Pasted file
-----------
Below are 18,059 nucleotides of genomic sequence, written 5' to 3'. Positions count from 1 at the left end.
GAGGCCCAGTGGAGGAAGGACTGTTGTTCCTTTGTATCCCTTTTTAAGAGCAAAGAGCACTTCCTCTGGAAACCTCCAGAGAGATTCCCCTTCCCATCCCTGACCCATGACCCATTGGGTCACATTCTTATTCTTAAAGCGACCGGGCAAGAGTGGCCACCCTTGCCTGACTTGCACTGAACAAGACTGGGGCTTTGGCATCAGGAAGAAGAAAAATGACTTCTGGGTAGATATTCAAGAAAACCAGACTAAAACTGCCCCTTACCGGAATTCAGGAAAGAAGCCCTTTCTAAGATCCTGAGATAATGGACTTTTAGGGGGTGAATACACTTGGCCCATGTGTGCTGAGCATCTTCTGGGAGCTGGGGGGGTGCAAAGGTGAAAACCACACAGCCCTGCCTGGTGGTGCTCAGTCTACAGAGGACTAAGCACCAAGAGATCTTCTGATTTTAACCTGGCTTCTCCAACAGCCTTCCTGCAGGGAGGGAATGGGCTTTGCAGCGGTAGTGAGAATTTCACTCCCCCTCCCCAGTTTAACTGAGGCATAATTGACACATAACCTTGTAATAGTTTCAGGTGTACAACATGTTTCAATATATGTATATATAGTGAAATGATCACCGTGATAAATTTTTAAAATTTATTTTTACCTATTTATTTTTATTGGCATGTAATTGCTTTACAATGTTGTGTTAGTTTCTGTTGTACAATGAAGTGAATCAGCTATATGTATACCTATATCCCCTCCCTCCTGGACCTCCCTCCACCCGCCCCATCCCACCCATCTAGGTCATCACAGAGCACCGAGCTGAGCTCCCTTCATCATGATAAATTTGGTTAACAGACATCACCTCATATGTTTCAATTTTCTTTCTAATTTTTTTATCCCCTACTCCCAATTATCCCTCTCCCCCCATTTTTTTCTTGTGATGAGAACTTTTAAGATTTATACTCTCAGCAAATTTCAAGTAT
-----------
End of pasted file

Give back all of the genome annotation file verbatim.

Below are 18,059 nucleotides of genomic sequence, written 5' to 3'. Positions count from 1 at the left end.
GAGGCCCAGTGGAGGAAGGACTGTTGTTCCTTTGTATCCCTTTTTAAGAGCAAAGAGCACTTCCTCTGGAAACCTCCAGAGAGATTCCCCTTCCCATCCCTGACCCATGACCCATTGGGTCACATTCTTATTCTTAAAGCGACCGGGCAAGAGTGGCCACCCTTGCCTGACTTGCACTGAACAAGACTGGGGCTTTGGCATCAGGAAGAAGAAAAATGACTTCTGGGTAGATATTCAAGAAAACCAGACTAAAACTGCCCCTTACCGGAATTCAGGAAAGAAGCCCTTTCTAAGATCCTGAGATAATGGACTTTTAGGGGGTGAATACACTTGGCCCATGTGTGCTGAGCATCTTCTGGGAGCTGGGGGGGTGCAAAGGTGAAAACCACACAGCCCTGCCTGGTGGTGCTCAGTCTACAGAGGACTAAGCACCAAGAGATCTTCTGATTTTAACCTGGCTTCTCCAACAGCCTTCCTGCAGGGAGGGAATGGGCTTTGCAGCGGTAGTGAGAATTTCACTCCCCCTCCCCAGTTTAACTGAGGCATAATTGACACATAACCTTGTAATAGTTTCAGGTGTACAACATGTTTCAATATATGTATATATAGTGAAATGATCACCGTGATAAATTTTTAAAATTTATTTTTACCTATTTATTTTTATTGGCATGTAATTGCTTTACAATGTTGTGTTAGTTTCTGTTGTACAATGAAGTGAATCAGCTATATGTATACCTATATCCCCTCCCTCCTGGACCTCCCTCCACCCGCCCCATCCCACCCATCTAGGTCATCACAGAGCACCGAGCTGAGCTCCCTTCATCATGATAAATTTGGTTAACAGACATCACCTCATATGTTTCAATTTTCTTTCTAATTTTTTTATCCCCTACTCCCAATTATCCCTCTCCCCCCATTTTTTTCTTGTGATGAGAACTTTTAAGATTTATACTCTCAGCAAATTTCAAGTAT